Crashes of commuter aircraft and air taxis: What determines pilot survival?

Guohua Li, Susan P. Baker

Research output: Contribution to journalArticle

Abstract

Pilots have been recognized as an occupational group having very high work-related death rates. Commuter aircraft and air taxis are far more likely to be involved in fatal crashes than are larger airplanes. To examine the factors related to pilot survival in commuter aircraft and air taxi crashes, we analyzed National Transportation Safety Board data for the years 1983 to 1988. Case fatality rates were calculated for the pilots-in-command and odds ratios were estimated from a multivariate logistic regression model for variables related to pilots, aircraft, and circumstances. During the 6-year period, 536 people were killed and 744 injured in 888 commuter aircraft and air taxi crashes. The pilot case fatality rate was 20%. The most important determinants of pilot fatality were postcrash fire (odds ratio [OR] 8.2), off-airport location (OR 8.1), bad weather (OR 4.3), and nonuse of shoulder restraints (OR 3.7); all were significant at P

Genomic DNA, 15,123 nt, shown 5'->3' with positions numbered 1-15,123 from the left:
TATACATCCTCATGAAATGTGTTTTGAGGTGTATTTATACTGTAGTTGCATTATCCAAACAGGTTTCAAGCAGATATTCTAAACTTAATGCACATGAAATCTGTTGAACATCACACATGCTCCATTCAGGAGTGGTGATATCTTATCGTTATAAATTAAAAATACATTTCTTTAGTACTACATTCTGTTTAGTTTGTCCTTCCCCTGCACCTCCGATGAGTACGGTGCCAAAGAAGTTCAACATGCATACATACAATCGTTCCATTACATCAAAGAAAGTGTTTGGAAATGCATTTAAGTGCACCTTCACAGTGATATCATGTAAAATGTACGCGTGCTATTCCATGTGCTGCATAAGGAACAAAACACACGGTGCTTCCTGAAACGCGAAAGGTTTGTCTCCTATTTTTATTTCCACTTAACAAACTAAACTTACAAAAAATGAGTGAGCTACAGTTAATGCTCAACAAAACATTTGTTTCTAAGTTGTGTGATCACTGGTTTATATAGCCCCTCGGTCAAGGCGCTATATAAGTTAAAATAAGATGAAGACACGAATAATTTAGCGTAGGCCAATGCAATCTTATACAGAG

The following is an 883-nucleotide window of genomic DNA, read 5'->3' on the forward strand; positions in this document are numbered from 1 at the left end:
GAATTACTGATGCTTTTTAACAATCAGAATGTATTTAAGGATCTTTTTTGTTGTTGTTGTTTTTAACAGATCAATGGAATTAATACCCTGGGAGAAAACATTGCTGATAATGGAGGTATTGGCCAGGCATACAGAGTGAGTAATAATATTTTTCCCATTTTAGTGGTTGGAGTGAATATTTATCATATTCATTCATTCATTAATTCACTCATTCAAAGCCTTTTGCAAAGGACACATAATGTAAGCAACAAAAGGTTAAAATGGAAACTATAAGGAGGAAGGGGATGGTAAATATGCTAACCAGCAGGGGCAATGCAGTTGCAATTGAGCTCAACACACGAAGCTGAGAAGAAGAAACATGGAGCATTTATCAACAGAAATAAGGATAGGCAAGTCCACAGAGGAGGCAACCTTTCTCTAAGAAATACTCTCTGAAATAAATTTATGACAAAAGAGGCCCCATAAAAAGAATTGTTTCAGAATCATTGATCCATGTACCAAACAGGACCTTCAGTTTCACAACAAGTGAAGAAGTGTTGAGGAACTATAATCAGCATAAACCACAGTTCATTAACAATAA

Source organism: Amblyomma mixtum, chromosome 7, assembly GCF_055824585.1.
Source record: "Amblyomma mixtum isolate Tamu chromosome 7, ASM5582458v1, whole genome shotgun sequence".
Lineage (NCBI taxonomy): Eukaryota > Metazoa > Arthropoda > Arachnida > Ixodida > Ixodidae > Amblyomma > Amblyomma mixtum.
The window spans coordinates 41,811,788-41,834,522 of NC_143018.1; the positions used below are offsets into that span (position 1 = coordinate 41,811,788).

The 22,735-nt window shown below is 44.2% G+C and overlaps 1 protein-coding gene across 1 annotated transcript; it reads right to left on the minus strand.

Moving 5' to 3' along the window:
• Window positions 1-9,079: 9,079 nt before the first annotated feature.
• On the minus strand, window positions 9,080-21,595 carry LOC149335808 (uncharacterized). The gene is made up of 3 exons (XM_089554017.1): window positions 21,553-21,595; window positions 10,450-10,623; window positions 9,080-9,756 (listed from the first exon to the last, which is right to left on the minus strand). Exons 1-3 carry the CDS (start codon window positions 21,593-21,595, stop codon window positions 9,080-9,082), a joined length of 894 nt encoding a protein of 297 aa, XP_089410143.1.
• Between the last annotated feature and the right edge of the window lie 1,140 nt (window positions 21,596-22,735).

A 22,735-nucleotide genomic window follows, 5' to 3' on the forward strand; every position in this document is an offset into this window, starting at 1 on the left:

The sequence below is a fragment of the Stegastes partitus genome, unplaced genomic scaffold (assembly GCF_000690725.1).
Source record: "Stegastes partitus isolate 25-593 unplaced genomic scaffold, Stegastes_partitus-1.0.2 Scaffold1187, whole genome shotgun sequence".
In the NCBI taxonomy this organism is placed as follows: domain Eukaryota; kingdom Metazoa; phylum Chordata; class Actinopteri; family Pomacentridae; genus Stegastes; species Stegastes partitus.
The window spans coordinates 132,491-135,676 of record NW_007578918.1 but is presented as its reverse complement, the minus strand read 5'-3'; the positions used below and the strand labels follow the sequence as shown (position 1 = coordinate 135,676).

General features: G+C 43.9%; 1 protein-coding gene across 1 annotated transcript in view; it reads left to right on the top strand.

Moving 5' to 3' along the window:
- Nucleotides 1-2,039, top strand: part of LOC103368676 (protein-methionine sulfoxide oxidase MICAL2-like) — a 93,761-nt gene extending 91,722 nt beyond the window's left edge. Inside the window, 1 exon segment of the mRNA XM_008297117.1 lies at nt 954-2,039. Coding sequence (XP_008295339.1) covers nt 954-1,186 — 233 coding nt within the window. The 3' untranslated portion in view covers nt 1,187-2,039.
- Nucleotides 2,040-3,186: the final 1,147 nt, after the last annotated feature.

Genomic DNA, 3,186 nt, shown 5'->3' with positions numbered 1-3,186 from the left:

Original languageEnglish (US)
Pages (from-to)1244-1249
Number of pages6
JournalJournal of Occupational Medicine
Volume35
Issue number12
Publication statusPublished - 1993

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ASJC Scopus subject areas

  • Public Health, Environmental and Occupational Health

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